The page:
The History of Windex

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Many of us have used it at one time or another to clean glass, clean windows, clean mirrors and other shiny surfaces in our homes. We’ve also used it to clean the interior surfaces of our cars. Some people swear by it, have used it for years, and use it all of the time. Windex has been one of the top commercial glass cleaners available on the market for the last seventy-five years, but did you ever stop to wonder about the history of Windex? And did you know that you can actually make your own homemade natural glass cleaner using natural ingredients at home?

It’s true that Windex has been a glass-cleaning staple in the typical American cleaning diet for more than three-quarters of a century now. Windex has made it through the ever-changing needs of families and lifestyle habits across North America, adapting itself accordingly. It’s considered to be one of the most iconic of American cleaning brands, and, according to Fortune Magazine’s 2011 edition, it’s one of the “100 Greatest Things about America.” Windex found its beginnings in the Great Depression of the 1930s when it was first developed as a windshield spray for vehicles. It was the only cleaner at that time that was blue in colour, and that colour soon became its signature. Other cleaning product companies soon followed suit with blue cleaning products of their own. Throughout the years, Windex’s use expanded into the home, as housewives started using it for window washing and mirror polishing. Growing consumer demand led to Windex developing its cleaning technology even further, so that now it’s also used for electronics and other surfaces in addition to glass, windows, mirrors, and windshields. Windex just has a way of cutting through grease, dirt, dust, and other sediments that cloud glass surfaces and it has assuredly stood the test of time. In 2011, Windex even came out with a refill pouch of concentrated cleaning solution, requiring 90 % less packaging than the old-school 26 ounce spray bottle. This was clearly a step in the right direction for Windex, as more and more people search out green cleaning solutions at home.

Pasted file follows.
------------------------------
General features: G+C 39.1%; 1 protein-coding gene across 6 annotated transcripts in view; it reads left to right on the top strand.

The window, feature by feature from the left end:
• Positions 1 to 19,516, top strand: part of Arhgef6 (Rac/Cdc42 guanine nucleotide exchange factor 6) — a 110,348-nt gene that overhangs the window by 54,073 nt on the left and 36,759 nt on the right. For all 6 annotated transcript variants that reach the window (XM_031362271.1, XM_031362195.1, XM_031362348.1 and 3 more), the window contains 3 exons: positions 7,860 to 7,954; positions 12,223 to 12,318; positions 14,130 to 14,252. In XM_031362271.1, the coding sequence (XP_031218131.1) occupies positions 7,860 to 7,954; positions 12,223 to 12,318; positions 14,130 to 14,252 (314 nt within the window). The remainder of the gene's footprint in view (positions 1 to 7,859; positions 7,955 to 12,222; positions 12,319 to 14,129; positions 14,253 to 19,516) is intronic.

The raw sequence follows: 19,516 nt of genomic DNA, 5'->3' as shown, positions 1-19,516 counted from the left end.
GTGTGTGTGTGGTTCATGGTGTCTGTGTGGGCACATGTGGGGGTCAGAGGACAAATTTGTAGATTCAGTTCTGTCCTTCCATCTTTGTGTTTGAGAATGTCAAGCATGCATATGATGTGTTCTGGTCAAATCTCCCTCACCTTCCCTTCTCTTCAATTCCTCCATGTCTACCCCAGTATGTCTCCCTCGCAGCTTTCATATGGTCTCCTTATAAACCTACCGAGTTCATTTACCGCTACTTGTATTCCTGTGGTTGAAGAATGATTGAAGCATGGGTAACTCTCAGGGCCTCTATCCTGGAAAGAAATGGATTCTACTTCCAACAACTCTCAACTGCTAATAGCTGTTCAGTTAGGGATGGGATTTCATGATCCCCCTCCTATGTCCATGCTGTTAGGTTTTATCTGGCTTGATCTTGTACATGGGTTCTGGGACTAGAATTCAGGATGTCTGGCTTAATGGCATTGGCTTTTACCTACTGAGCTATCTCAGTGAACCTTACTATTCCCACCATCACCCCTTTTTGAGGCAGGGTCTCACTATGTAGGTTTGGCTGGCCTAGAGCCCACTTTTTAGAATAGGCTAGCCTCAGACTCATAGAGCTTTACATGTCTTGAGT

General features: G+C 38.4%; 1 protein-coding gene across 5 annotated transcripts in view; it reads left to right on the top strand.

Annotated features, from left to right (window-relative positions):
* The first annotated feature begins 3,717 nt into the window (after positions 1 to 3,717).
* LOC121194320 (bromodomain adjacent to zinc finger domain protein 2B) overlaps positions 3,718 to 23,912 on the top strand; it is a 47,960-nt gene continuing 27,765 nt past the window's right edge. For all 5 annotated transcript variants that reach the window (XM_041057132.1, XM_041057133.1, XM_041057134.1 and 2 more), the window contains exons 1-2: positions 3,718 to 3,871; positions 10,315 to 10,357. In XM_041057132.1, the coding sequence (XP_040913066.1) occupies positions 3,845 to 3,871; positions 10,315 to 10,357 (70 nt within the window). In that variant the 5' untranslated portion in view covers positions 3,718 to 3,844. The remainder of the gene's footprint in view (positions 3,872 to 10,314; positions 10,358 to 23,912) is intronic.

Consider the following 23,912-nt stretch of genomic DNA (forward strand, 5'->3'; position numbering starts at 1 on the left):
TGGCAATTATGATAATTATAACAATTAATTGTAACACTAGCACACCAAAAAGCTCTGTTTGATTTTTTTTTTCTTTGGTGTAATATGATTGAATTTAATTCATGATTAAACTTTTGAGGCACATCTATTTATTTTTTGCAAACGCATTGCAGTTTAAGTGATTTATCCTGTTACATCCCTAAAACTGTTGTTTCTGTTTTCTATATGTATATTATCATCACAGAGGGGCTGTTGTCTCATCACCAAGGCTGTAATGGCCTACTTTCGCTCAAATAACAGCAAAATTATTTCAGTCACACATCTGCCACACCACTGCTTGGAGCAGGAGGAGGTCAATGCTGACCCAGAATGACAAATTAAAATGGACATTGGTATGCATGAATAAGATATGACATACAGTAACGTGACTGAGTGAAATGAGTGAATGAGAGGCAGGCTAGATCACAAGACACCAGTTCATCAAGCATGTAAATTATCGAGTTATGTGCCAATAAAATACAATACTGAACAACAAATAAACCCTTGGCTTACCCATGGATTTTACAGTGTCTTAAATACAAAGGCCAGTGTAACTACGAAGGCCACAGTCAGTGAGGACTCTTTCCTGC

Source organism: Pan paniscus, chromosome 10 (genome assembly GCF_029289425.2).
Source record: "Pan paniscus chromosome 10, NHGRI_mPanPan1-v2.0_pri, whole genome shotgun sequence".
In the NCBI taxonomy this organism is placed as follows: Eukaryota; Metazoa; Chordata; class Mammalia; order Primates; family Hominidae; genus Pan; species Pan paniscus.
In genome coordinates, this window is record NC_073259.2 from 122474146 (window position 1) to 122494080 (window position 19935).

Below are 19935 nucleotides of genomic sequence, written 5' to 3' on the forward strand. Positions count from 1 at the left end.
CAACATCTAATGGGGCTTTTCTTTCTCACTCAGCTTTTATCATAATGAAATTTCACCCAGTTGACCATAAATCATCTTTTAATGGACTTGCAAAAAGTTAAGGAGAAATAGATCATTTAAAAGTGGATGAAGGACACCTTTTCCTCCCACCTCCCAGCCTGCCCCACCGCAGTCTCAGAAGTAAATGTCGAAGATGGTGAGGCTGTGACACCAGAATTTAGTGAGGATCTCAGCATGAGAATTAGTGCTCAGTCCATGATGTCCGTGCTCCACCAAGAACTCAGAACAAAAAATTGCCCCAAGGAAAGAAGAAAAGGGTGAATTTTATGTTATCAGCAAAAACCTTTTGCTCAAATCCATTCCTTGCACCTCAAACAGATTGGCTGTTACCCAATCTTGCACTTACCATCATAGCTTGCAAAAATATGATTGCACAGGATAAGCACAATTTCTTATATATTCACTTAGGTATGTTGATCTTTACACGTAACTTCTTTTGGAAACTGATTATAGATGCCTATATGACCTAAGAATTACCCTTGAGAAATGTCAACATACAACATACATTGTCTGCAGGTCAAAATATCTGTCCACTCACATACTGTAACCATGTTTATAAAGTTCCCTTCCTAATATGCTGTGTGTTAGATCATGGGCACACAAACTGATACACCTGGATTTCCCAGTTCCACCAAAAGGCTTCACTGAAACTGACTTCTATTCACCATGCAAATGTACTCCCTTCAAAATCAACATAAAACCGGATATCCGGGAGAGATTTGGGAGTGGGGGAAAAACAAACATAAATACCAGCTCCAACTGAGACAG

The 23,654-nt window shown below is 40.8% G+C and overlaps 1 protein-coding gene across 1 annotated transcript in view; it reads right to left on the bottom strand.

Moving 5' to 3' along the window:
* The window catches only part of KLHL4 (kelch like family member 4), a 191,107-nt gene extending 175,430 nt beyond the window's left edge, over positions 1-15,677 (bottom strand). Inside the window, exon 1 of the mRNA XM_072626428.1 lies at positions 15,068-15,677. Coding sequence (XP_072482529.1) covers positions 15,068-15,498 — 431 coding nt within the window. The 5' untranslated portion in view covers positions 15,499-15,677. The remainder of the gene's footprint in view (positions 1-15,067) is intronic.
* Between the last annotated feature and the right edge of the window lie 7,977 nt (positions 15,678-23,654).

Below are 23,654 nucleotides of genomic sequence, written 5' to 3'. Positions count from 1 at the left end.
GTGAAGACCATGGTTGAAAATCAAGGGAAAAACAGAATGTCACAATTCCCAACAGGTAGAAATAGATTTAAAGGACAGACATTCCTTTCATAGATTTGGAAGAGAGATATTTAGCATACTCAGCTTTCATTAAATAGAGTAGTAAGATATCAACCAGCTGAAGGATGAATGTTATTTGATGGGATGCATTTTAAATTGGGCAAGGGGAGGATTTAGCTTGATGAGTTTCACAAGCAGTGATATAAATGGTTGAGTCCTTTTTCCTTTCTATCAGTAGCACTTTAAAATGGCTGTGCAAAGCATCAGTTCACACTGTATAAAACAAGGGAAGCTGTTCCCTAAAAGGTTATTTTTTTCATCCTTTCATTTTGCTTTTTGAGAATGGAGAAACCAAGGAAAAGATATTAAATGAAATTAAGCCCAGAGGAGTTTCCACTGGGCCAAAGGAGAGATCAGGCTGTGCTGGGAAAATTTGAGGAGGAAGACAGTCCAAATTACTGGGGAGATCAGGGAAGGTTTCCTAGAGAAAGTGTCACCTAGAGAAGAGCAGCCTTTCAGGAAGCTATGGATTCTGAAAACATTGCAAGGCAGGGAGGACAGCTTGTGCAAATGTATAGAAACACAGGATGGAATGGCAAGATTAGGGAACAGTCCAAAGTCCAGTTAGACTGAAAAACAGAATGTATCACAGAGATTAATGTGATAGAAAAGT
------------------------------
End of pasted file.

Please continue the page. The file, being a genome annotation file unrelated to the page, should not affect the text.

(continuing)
If you’re one of those people who are looking for natural cleaning products to use for your daily cleaning chores, you might be relieved to know there are much more natural ways to clean glass surfaces in your home and in your vehicles these days. We are learning so much about natural cleaning products, and how to make them ourselves at home with simple ingredients from our kitchens, bathrooms, and laundry rooms. DIY green cleaning is becoming more mainstream, providing people with safe, non toxic, natural housecleaning products they can feel good about using – ones that are easy on the environment and acceptable to use around kids and small pets. Some of these natural home cleaner ingredients are as simplistic as baking soda and vinegar. These natural ingredients are inexpensive, and when you use them to make DIY natural home cleaners, they will usually last a very long time. That means you will save money when you make your own natural cleaning products at home.

This informative article on the history of Windex comes from “The Examiner” website, where you can discover the latest world news, sports news, arts and entertainment updates, travel and leisure hot spots, technology updates, and more. If you’d like to learn more about DIY housecleaner recipes, be sure to do your own research on the web before proceeding. You'll be thrilled with all of the recipes available online. *


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